Death of the spreadsheet

We are often told the system for tracking the details of a project is done by using a spreadsheet. Not just one spreadsheet, but several—one for change orders, one for RFIs, another for commitments. The list can go on. Since this is the method used by the many construction professionals we encounter, the chances are it works, right? Don’t get us wrong, spreadsheets are powerful tools. They house lots of information and are built for mathematical use—and built well. However, when we think about having multiple spreadsheets for a project, or for managing several projects across a capital program, we can’t help but think there is a better way—especially when forecasting project costs.  
 
For one, spreadsheets lack systems to ensure processes are followed consistently across projects. How one team member enters data, at what frequency or point in the project, may differ from another. Also, the data collected isn’t uniform across the multiple spreadsheets and when the time comes to forecast, or do any other reporting functions, there is a lot of time spent aggregating all the different data into one complete product. This becomes inefficient and a significant loss of time—your early warning system isn’t able to work at its best. 
 
To have an accurate forecast, uniform, accurate and timely data are integral. Using multiple spreadsheets invites the re-keying or redundancy of information and leaves too much room for manual error. It’s far too easy to erase or write over a formula. Having to enter the same information multiple times, keeping up with changes as they occur, in multiple places, is what’s wrong with using spreadsheets. You may be looking at last month’s data to forecast next month’s budget.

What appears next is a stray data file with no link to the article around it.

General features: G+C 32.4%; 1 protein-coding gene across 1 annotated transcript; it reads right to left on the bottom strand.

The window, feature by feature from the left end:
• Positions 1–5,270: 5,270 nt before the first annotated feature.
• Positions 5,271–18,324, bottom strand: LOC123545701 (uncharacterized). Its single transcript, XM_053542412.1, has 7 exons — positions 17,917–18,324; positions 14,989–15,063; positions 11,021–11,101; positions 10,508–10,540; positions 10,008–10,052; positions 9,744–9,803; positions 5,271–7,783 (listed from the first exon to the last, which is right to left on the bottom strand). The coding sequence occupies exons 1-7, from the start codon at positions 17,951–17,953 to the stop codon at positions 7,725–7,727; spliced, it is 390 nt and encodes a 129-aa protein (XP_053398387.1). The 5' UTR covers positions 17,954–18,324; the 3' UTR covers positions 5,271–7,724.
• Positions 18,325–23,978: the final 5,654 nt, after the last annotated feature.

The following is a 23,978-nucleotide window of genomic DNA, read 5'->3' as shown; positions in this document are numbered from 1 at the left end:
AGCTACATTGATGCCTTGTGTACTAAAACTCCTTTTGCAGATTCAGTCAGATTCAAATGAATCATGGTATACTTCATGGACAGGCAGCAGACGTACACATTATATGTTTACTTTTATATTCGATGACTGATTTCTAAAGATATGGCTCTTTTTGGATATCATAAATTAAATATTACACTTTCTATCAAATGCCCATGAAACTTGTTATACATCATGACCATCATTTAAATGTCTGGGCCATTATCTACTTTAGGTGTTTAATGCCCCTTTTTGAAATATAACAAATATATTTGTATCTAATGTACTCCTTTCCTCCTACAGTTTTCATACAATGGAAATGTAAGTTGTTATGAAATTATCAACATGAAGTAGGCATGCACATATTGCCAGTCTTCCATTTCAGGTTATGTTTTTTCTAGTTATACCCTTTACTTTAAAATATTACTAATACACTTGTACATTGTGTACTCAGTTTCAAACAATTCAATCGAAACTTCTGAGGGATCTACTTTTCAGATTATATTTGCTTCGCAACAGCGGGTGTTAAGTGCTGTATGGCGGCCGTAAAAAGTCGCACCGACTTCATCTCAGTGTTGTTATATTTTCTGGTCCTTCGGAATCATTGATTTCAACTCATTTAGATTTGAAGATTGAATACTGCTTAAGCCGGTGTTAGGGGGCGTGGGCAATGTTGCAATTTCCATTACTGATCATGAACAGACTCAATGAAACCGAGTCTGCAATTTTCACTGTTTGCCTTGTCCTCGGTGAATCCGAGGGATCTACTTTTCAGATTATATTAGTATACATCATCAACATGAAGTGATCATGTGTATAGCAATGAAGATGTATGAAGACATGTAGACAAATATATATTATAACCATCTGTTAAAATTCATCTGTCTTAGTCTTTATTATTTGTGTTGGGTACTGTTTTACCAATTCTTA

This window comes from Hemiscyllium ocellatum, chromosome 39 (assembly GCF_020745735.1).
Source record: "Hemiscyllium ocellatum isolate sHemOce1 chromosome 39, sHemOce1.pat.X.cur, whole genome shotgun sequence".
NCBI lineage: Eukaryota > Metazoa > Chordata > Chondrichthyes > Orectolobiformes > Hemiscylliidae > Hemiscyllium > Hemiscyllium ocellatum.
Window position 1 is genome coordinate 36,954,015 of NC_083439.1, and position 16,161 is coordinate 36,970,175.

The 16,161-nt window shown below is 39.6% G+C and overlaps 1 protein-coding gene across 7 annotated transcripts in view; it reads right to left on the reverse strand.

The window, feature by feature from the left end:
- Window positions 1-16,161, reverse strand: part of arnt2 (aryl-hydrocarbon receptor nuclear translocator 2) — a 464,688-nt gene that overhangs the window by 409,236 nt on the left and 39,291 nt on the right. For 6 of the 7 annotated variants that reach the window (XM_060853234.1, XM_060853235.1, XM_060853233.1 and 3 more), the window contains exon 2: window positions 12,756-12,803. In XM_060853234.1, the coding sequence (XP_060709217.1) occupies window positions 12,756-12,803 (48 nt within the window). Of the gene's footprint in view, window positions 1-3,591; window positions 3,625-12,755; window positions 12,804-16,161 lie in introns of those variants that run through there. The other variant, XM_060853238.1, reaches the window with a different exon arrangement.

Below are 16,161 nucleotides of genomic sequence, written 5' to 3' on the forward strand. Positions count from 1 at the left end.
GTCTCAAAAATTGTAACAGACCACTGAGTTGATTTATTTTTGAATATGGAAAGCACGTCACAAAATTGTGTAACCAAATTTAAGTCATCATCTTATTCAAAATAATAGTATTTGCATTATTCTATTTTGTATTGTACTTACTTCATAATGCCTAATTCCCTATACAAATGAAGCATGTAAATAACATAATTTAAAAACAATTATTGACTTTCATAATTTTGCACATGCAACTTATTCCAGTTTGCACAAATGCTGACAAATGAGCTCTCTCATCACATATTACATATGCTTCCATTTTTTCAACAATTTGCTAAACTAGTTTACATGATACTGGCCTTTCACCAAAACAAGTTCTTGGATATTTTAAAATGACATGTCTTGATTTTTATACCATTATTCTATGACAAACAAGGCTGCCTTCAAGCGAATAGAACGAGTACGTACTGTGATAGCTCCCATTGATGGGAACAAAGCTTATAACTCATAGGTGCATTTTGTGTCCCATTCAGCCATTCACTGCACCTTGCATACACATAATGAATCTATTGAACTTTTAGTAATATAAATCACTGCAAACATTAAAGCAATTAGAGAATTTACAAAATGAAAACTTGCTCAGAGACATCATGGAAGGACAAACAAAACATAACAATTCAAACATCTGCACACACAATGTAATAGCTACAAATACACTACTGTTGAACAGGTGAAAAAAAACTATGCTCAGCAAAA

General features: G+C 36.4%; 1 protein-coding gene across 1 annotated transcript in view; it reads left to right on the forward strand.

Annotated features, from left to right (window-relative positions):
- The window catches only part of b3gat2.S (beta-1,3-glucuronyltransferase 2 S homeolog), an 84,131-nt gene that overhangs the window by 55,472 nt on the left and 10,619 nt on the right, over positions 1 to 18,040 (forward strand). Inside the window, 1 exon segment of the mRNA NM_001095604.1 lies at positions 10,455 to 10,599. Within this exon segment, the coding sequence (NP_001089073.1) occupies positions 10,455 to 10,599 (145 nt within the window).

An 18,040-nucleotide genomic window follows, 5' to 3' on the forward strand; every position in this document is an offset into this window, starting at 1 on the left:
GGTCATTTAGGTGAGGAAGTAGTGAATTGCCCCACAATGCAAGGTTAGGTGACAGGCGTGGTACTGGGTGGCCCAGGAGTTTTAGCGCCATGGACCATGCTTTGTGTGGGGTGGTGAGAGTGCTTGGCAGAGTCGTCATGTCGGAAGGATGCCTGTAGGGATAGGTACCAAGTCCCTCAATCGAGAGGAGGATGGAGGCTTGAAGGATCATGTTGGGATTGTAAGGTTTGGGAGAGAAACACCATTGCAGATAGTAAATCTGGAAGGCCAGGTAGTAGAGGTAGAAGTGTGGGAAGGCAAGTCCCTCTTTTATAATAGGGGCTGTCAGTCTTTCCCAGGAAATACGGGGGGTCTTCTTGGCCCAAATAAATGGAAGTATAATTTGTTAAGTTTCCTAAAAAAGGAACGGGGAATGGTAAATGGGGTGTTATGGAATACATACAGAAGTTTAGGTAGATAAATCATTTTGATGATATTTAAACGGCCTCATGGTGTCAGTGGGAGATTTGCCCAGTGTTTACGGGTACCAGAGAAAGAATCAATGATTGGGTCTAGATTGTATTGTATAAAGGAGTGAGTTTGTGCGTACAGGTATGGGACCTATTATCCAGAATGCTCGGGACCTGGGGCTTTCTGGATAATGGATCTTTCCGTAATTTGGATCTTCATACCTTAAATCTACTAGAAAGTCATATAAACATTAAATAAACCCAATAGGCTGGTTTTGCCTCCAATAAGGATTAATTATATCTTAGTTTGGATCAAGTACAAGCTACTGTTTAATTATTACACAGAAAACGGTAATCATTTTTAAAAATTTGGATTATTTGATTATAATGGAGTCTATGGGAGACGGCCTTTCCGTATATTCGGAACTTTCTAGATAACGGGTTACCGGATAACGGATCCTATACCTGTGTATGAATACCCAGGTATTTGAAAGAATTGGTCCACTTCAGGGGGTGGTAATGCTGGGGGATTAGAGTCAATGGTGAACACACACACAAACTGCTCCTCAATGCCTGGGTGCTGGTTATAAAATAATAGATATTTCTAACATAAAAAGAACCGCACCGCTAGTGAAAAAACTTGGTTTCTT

Leveraging technology and keeping a centralized and integrated system will keep timely information at your fingertips instead of in the hands of multiple people—or multiple spreadsheets. Plus, it ensures an efficient audit trail, so you know who did what and when. This gives you a quick reference to any issues causing changes to your budget. When you’re forecasting the project cost, and managing your exposure by gaining visibility into issues before they become real, this type of early warning system can mean saying goodbye to spreadsheets. Would anyone really shed a tear if they met their demise?    

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